In the embodiments described thus far herein, support has been provided in all cases between a die attach pad and a surface of a lower mold portion, that is, on the side of an enclosed lead frame strip away from the die attached to a die attach pad. In some embodiments, however, the die attach pad may be urged upward, that is, toward the die contacting the surface of the cavity in the upper mold portion. It has been contemplated by the inventors, in fact, to alter the injection flow pattern to cause this particular distortion pattern, and to thwart the failure mode by providing the support extensions on the inside surface of the upper mold portion rather than the lower. In this case, the extensions would not necessarily contact the die itself, but might be positioned to contact the die attach pad outside the area to which the die is attached. Dimples, beads, or other support elements might be provided on the die side of die attach pads on lead frames to accomplish the same purpose, according to the present invention.
For cases where no indention in the package is acceptable under any circumstance, retractable pins may be used in mold cavities. FIG. 7 is a cross section of a lower mold half 59 showing a retractable support pin 55. In this case, support pin 55 is not pointed at the upper end, but substantially flat, and extends into a hole with sufficient clearance that the pin may be retracted entirely into the hole.
In this embodiment, pin 55 has a second, and larger, diameter, with slot opening 61 through the pin at ninety degrees to the vertical axis of the pin. A cam bar 63 extends through this slot and is guided in another slot in lower mold half 59. Moving the cam bar in one direction extends pin 55 to the specified height to support a die attach pad during a molding injection operation, and moving the cam bar in the other direction retracts the support pin to a position wherein the upper end is flush with cavity surface 47. Spring 56 aids in retracting the pin. It will be apparent to those with skill in the art that there are a number of ways known in the mechanical arts that pins may be extended and retracted.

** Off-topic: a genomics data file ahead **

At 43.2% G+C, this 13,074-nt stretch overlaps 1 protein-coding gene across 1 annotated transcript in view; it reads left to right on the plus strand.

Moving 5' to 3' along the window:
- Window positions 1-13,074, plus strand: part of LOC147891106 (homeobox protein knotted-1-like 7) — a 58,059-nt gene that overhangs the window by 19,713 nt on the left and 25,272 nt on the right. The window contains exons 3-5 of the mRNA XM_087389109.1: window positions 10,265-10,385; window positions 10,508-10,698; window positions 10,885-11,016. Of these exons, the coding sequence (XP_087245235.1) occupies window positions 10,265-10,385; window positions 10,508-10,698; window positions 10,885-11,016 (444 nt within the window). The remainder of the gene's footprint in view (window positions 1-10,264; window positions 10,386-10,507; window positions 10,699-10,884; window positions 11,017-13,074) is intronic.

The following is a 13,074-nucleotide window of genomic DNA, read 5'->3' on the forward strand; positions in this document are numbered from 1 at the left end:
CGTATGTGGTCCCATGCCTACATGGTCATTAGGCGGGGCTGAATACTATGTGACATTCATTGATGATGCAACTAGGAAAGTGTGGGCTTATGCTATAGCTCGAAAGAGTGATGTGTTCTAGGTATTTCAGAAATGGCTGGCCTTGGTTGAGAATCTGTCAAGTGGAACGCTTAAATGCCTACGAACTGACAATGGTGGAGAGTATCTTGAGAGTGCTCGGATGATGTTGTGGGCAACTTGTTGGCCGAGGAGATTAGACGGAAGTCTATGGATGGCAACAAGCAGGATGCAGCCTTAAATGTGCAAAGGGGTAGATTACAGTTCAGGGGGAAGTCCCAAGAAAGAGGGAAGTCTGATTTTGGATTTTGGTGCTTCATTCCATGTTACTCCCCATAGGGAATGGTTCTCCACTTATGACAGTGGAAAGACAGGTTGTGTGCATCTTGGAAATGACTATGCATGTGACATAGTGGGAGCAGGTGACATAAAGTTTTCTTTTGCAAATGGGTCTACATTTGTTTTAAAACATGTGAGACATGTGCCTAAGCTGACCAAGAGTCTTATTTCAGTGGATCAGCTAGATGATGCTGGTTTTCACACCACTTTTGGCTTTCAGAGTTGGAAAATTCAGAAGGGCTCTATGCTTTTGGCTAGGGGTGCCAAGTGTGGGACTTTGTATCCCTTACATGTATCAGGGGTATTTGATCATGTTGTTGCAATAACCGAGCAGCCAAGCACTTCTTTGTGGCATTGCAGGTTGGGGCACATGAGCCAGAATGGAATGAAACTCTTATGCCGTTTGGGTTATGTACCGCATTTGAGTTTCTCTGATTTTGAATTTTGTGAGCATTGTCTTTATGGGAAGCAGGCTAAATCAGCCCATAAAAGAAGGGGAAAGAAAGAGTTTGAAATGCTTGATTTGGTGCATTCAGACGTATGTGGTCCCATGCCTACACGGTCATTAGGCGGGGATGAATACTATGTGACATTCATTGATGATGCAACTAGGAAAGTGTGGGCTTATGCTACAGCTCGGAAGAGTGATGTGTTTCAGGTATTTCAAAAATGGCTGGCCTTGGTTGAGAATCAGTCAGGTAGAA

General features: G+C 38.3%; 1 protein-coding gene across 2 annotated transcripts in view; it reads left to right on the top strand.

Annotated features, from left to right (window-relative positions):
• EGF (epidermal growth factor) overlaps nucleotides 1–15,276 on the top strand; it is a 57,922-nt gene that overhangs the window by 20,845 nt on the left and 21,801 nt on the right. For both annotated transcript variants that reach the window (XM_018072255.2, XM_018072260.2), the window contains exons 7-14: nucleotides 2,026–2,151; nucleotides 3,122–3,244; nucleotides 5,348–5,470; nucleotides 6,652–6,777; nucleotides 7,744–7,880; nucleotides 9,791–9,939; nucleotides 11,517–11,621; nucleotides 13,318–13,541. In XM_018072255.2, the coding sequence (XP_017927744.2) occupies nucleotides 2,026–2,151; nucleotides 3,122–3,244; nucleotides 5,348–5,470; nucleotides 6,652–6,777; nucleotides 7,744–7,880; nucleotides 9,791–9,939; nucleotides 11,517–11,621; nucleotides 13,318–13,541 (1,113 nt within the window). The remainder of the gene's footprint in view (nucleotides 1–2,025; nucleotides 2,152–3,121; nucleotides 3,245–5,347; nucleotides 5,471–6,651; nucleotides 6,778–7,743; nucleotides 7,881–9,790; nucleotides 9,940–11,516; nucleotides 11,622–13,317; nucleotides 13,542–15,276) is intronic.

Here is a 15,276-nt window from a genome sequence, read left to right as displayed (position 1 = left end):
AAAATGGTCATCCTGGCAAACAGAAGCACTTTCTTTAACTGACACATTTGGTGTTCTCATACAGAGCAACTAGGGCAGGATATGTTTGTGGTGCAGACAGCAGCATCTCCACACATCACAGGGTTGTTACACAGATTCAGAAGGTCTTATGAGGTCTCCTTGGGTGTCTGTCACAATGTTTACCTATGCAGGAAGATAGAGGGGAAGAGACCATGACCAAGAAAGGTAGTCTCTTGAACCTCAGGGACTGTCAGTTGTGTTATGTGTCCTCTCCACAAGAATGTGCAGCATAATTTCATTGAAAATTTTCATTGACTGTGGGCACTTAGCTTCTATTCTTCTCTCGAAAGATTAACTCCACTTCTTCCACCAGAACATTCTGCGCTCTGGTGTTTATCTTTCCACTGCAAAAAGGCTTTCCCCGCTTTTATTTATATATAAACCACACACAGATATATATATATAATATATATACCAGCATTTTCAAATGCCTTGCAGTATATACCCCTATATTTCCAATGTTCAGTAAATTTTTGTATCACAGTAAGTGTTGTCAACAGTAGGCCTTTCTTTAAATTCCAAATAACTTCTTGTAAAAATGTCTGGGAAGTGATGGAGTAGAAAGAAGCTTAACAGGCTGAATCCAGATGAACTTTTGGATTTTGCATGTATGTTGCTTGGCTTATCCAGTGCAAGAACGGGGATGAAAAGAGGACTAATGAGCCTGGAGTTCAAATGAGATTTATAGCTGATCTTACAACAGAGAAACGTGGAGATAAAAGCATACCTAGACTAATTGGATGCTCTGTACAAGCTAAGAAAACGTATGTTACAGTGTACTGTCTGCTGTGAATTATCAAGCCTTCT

The pin in this embodiment retracts after liquid-phase polymer is injected and before it solidifies. At the time of retraction the mold is filled, and the presence of the polymer material tends to help support the die attach pad. After retraction, the polymer material hardens, and there is no hole of the sort left be a permanent pin. In other embodiments multiple retractable pins may be used.
It will be apparent to those with skill in the art that there are a number of alterations that might be made in details of the invention without departing from the spirit and scope of the invention. For example, there are many different package designs in the art, and the nominal clearance between a die attach pad or an attached die and the nearby surface of a mold cavity may be different for many of these designs. The length of a support element for the die attach pad would be matched substantially to this nominal dimension for each design. As another example, it was described above that one such support seemed to be sufficient for most purposes, but more than one support could be used in many cases. With plural supports there are also many possibilities for the placement and spacing of the supports. Just a few representative examples have been provided in this disclosure. There are also many shapes and forms a support might take other than the conical end shape described herein as a preferred embodiment. There are similarly many other alteration that might be made without departing from the spirit and scope of the invention.
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|U.S. Classification||29/827, 264/272.15, 174/536, 174/538, 29/841, 257/E21.504, 174/529, 257/676|
|Cooperative Classification||Y10T29/49121, Y10T29/49146, H01L2224/48091, H01L2224/48247, H01L21/565|
|Oct 27, 1999||AS||Assignment|
|Nov 7, 2000||FPAY||Fee payment|
Year of fee payment: 4
|Aug 16, 2001||AS||Assignment|
|May 27, 2005||REMI||Maintenance fee reminder mailed|
|Nov 4, 2005||LAPS||Lapse for failure to pay maintenance fees|
|Jan 3, 2006||FP||Expired due to failure to pay maintenance fee|
Effective date: 20051104